Everyone is suffering from severe angst about the fate of the Hubble Space Telescope, and now, on the heels of Hubble’s data controller failure news comes more ANGST. But this is a good ANGST – which is an acronym for ACS Nearby Galaxy Survey Treasury. The Advanced Camera for Surveys (ACS) has completed a thorough survey of galaxies in our cosmic backyard, providing clues about how stars form. Using Hubble, astronomers observed around 14 million stars in 69 galaxies, ranging from 6.5 million light-years to 13 million light-years from Earth. Interestingly, some galaxies were found to be full of ancient stars, while others are like sun-making factories. So, if you’re suffering from Hubble angst, peruse the images from this newest survey – they may bring you comfort. Either that, or you’ll cry from sorrow of what could possibly be lost… (no, no, no — think happy thoughts!!!)…
The detailed survey, called the ACS Nearby Galaxy Survey Treasury (ANGST) program, explored a region called the Local Volume of galaxies. A typical galaxy contains billions of stars but looks smooth when viewed through a conventional telescope because the stars appear blurred together. In contrast, the galaxies observed in this new survey are close enough to Earth that the sharp view provided by Hubble’s Advanced Camera for Surveys and Wide Field Planetary Camera 2 can resolve the brightness and color of some individual stars. This allows scientists to determine the history of star formation within a galaxy and tease out subtle features in a galaxy’s shape.
“Past Hubble observations of the local neighbourhood have provided dramatic insights into the star-formation histories of individual galaxies, but the number of galaxies studied in detail has been rather small”, said Julianne Dalcanton of the University of Washington in Seattle (USA) and leader of the ANGST survey. “Instead of picking and choosing particular galaxies to study, our survey will be complete by virtue of looking at ‘all’ the galaxies in the region. This gives us a multi-colour picture of when and where all the stars in the local Universe formed.”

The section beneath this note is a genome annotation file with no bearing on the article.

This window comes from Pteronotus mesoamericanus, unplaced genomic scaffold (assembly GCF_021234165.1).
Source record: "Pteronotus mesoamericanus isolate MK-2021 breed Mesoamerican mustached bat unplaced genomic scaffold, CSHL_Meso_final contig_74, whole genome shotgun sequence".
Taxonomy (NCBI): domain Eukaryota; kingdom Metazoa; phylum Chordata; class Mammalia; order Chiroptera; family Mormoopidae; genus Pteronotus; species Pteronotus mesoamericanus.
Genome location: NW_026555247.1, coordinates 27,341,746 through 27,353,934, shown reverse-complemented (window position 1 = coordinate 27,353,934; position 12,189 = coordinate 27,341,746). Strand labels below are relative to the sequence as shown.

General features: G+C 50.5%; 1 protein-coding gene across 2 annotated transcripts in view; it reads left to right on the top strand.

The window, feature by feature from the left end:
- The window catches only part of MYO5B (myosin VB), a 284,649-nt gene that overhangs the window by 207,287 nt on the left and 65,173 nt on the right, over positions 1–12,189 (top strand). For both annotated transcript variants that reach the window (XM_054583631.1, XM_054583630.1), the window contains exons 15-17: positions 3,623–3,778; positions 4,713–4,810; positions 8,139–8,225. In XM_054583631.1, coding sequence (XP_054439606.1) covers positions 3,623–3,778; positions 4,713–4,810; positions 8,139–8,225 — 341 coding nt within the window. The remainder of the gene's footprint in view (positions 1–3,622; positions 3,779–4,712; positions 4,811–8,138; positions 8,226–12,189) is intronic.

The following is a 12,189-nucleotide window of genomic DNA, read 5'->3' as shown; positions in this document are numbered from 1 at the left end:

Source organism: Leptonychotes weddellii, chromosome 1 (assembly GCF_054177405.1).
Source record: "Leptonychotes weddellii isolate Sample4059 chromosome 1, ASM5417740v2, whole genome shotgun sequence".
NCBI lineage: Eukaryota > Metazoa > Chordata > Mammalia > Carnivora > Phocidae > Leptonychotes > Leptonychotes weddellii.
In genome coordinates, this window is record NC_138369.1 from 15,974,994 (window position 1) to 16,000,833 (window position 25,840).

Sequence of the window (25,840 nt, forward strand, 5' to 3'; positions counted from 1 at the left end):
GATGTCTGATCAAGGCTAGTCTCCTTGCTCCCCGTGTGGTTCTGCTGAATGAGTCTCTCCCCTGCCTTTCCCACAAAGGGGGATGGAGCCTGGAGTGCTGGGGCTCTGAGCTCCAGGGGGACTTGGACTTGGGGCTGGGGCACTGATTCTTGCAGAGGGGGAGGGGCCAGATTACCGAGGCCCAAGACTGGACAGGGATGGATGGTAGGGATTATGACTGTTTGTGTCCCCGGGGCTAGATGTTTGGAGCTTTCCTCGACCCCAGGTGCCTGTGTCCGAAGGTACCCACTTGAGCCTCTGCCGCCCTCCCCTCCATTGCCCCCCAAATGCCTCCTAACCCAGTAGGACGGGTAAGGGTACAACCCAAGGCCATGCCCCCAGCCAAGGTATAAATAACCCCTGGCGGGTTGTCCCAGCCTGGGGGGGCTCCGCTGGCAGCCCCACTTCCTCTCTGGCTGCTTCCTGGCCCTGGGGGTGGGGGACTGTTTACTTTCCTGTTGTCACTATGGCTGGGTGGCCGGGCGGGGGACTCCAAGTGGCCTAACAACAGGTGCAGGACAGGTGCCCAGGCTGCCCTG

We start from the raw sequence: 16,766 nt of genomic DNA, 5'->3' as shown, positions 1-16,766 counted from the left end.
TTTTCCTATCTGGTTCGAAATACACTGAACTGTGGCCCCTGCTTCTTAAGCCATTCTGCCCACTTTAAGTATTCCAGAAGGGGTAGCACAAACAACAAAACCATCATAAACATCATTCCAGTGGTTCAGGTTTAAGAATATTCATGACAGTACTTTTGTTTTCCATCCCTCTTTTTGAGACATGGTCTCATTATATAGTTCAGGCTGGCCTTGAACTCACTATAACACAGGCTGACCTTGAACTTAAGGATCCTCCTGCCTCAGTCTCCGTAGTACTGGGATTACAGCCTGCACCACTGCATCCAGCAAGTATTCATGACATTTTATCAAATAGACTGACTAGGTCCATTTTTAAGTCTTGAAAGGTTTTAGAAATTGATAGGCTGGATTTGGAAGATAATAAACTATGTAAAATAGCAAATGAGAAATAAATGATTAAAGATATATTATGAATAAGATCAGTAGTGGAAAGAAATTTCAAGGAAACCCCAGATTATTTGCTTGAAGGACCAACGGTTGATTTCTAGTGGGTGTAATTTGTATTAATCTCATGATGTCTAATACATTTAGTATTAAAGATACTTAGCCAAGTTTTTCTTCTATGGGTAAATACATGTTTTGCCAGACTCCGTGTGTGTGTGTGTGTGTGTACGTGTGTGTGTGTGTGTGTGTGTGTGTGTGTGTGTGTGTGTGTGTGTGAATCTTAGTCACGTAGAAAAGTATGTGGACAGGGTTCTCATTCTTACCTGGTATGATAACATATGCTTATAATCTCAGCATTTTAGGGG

Many stars in nearby galaxies are the fossil equivalents of new stars forming in the far Universe, and these latest images provide a “fossil record” for stars, providing a better understanding of the masses, structures, and environments of the galaxies.”
Early results of the ANGST survey show the rich diversity of galaxies. Some are made up entirely of ancient stars, while others have been forming stars nearly continuously during their whole lives. There are even a few examples of galaxies that have only started forming stars in the recent past. “With these images, we can see what makes each galaxy unique”, said team member Benjamin Williams of the University of Washington.
The ANGST survey also includes maps of many large galaxies, including M81. “With these maps, we can track when the different parts of the galaxy formed”, explained Evan Skillman of the University of Minnesota (USA), describing work by students Dan Weisz of the University of Minnesota and Stephanie Gogarten of the University of Washington.
“This rich survey will add to Hubble’s legacy, providing a foundation for future studies”, Dalcanton added. “With this information, we will be able to trace the complete cycle of star formation in detail.”
So, check out the images from this survey and all the wonderful, amazing, and incredible Hubble images to help ease your Hubble angst.